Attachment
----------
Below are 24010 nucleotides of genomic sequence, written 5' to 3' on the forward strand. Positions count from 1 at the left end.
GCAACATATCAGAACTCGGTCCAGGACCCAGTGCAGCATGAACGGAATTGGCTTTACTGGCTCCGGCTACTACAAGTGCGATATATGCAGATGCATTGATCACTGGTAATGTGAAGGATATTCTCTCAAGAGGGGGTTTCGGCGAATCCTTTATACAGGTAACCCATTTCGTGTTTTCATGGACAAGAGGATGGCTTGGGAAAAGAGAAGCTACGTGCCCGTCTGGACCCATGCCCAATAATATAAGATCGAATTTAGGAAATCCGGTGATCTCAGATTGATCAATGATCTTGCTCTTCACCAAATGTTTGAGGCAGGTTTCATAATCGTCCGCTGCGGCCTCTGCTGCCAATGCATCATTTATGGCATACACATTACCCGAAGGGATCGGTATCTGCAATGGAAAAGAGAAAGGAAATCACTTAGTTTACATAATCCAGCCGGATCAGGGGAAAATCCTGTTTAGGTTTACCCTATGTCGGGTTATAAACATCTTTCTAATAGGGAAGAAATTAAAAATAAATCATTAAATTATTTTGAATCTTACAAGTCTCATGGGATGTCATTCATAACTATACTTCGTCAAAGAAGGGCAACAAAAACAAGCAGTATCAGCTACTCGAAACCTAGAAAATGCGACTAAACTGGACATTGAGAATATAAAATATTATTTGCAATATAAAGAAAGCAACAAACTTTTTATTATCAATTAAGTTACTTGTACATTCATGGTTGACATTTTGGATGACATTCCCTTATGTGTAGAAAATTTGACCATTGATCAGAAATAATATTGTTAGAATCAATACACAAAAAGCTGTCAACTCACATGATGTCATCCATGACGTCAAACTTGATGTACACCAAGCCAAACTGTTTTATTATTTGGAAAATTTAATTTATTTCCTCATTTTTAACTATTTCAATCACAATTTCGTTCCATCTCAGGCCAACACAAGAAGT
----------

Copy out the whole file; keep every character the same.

Below are 24010 nucleotides of genomic sequence, written 5' to 3' on the forward strand. Positions count from 1 at the left end.
GCAACATATCAGAACTCGGTCCAGGACCCAGTGCAGCATGAACGGAATTGGCTTTACTGGCTCCGGCTACTACAAGTGCGATATATGCAGATGCATTGATCACTGGTAATGTGAAGGATATTCTCTCAAGAGGGGGTTTCGGCGAATCCTTTATACAGGTAACCCATTTCGTGTTTTCATGGACAAGAGGATGGCTTGGGAAAAGAGAAGCTACGTGCCCGTCTGGACCCATGCCCAATAATATAAGATCGAATTTAGGAAATCCGGTGATCTCAGATTGATCAATGATCTTGCTCTTCACCAAATGTTTGAGGCAGGTTTCATAATCGTCCGCTGCGGCCTCTGCTGCCAATGCATCATTTATGGCATACACATTACCCGAAGGGATCGGTATCTGCAATGGAAAAGAGAAAGGAAATCACTTAGTTTACATAATCCAGCCGGATCAGGGGAAAATCCTGTTTAGGTTTACCCTATGTCGGGTTATAAACATCTTTCTAATAGGGAAGAAATTAAAAATAAATCATTAAATTATTTTGAATCTTACAAGTCTCATGGGATGTCATTCATAACTATACTTCGTCAAAGAAGGGCAACAAAAACAAGCAGTATCAGCTACTCGAAACCTAGAAAATGCGACTAAACTGGACATTGAGAATATAAAATATTATTTGCAATATAAAGAAAGCAACAAACTTTTTATTATCAATTAAGTTACTTGTACATTCATGGTTGACATTTTGGATGACATTCCCTTATGTGTAGAAAATTTGACCATTGATCAGAAATAATATTGTTAGAATCAATACACAAAAAGCTGTCAACTCACATGATGTCATCCATGACGTCAAACTTGATGTACACCAAGCCAAACTGTTTTATTATTTGGAAAATTTAATTTATTTCCTCATTTTTAACTATTTCAATCACAATTTCGTTCCATCTCAGGCCAACACAAGAAGT